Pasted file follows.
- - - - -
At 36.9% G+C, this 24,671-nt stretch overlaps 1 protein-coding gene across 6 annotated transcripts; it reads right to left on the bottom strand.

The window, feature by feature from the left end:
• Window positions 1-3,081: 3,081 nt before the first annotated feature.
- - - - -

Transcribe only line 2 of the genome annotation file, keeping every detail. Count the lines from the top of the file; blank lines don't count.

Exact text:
The window, feature by feature from the left end: